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nascarlucy 01-19-2013 12:16 AM

Vlad the Impaler lived in Romania. He was murdered in battle fighting those from Turkey. He was beheaded and his head impaled on a pole.

On this program they showed from a distance the castle where these horrible acts of terror and torture happened. Just looking at that castle made the hairs of my head stand up. It's rumored to be haunted and it seems like anyone who tries to get to the castle has suffered illness or misfortune prior to geting there. They never get there. I have no doubt that this place is haunted.

Warren 01-19-2013 07:37 PM

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Countess Elizabeth Báthory (1560-1614) was Hungarian of noble birth who was claimed to have tortured and murdered anywhere between 50 and 650 young women for her own sadistic pleasure. Over a century later the tale of her "bathing in her victim's blood to retain her beauty and youth" was circulated. Nonetheless, she was definitely a psychopath.

Vlad III (1431-1476), of the House of Draculesti, was Voivode (Prince) of Wallachia. About 70 years after his death he was labelled "Vlad Tepes" (Impaler). Vlad III is a hero in Bulgaria due to his efforts in protecting the Bulgars against the Ottoman Turks. Vlad's father, Vlad II, sent Vlad jnr and his brother to the Ottoman court as loyal hostages where Vlad learnt the Turkish art of impaling their enemies on stakes. Later, he employed this technique on a grand scale against his Turkish foe as (successful) psychological warfare. Neither mad nor bad but a ruthless leader waging bloody war against the Ottoman invader.

Bran Castle, Romania, on the border of Transylvania and Wallachia, and popularly known as "Dracula's Castle" has little connection with Vlad III. However, it has recent royal connection in that it became a Romanian Royal residence in 1920 and was Queen Marie's favourite retreat. She left it to her daughter Princess Ileana (who married an Archduke of Austria-Tuscany). Bran was seized by the Communists in 1948 and in 2009 was restituted to Ileana's son and heir, Archduke Dominic, who continues to own it.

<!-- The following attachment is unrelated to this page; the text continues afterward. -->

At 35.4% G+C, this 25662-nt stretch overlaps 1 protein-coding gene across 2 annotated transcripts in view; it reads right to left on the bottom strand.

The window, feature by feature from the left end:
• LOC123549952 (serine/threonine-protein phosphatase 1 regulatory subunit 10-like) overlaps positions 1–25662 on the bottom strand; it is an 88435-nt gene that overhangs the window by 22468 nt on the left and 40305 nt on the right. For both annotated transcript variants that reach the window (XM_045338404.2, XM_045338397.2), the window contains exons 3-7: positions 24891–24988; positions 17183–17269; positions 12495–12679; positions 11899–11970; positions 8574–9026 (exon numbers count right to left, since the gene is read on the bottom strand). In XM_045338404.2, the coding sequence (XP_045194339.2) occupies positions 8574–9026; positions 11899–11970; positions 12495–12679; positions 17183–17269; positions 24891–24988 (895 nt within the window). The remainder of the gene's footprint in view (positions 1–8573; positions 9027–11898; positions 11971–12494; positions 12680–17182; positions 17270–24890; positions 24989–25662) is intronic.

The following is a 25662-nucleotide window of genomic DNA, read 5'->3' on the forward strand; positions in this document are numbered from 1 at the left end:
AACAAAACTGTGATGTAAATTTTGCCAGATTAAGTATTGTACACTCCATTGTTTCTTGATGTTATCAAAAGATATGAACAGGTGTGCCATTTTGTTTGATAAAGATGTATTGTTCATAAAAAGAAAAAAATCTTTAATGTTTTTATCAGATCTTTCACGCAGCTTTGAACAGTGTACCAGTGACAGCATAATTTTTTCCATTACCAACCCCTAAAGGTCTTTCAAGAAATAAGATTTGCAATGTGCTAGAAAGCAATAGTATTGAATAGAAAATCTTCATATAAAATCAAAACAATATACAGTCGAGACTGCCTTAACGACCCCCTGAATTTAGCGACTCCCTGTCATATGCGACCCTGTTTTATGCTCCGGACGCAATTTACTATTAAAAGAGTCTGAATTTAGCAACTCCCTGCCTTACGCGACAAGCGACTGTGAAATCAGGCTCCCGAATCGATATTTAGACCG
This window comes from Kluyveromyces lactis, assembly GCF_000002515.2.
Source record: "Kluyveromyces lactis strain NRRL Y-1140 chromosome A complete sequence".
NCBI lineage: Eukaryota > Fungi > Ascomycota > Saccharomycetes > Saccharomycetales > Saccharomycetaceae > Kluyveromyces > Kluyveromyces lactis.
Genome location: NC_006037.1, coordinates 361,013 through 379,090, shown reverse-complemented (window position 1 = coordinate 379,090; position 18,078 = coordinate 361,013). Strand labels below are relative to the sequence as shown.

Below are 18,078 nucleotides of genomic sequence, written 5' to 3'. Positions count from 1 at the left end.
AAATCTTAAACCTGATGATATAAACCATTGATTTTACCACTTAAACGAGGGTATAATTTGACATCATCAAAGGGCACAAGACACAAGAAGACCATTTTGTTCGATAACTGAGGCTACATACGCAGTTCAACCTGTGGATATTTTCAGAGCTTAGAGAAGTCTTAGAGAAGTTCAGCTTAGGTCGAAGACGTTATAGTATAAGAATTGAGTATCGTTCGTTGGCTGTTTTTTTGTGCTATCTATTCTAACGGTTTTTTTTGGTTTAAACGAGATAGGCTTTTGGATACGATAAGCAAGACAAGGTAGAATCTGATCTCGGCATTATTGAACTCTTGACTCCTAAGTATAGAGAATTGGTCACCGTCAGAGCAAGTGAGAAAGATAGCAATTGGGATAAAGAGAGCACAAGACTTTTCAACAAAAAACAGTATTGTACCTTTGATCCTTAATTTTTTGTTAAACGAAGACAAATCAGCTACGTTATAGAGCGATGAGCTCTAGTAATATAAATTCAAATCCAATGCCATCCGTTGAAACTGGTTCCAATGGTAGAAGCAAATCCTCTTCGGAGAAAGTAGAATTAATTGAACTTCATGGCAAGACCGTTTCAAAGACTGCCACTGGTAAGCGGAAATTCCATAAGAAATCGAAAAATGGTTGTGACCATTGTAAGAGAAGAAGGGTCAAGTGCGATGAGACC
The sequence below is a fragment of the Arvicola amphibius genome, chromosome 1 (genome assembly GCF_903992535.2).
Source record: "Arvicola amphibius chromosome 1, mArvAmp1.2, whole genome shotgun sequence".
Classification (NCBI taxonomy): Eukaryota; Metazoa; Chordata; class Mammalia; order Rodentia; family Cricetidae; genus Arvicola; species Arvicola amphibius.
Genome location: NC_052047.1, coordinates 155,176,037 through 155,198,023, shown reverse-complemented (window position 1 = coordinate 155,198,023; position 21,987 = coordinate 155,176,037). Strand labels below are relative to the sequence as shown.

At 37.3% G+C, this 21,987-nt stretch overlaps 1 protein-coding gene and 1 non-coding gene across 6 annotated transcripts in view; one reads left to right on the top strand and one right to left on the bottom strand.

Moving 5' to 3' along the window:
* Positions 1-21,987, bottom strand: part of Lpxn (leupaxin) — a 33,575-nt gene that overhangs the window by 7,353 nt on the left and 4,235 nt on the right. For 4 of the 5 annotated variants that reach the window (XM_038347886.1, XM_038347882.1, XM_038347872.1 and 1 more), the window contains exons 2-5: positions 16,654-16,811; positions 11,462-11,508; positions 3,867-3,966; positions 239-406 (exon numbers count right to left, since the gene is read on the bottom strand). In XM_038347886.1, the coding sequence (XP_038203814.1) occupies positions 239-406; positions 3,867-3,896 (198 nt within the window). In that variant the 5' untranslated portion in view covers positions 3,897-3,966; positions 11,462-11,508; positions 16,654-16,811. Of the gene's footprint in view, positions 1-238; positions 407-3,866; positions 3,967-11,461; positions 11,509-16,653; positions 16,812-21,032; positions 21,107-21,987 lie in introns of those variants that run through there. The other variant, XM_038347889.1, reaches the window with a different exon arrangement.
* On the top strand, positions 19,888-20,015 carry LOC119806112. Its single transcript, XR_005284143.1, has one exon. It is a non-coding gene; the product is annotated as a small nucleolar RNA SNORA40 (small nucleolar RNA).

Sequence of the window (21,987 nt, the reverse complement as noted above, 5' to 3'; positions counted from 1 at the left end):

v Bran Castle, Romania
, 2012
Image courtesy of Wikipedia, reproduced here under the Creative Commons Attribution-Share Alike 3.0 Romania license.

kathia_sophia 01-19-2013 08:25 PM

Toghun Temür, Emperor Shun of Ancient China
though probably not clinically insane, i think his obsession with sex is a bit crazy. he was only interested in learning of sexual skills and personally was in charge of that, and favored group sex in the palace. He had a grand stage built to satisfy his desire of watching ilicit dance performances day and night. He is remembered as an airhead who only had strong interest in sex.

Sun Hao, Emperor of the Eastern Wun, The Three Kingdoms era
He didnt care for the royal job, but busied himself having sex with his concubines and slaughtering innocents. He ordered that the major officials' daughters should not marry anyone before he decided whether they were beautiful enough to be his concubines. Those at fault would be tossed into the river drowned. He insanely favored punishing people by gouging out their eyes and peeling their facial skin. Ugh.

Zhu Youxiao, Emperor Xizong of Ancient China
this Emperor had really mental problems and thus suffered from learning problems, was illiterate and could hardly understand basic affairs. he was so stupidly innocent that was even seduced by his nanny Madam Ke (and believed to be raped by her as well).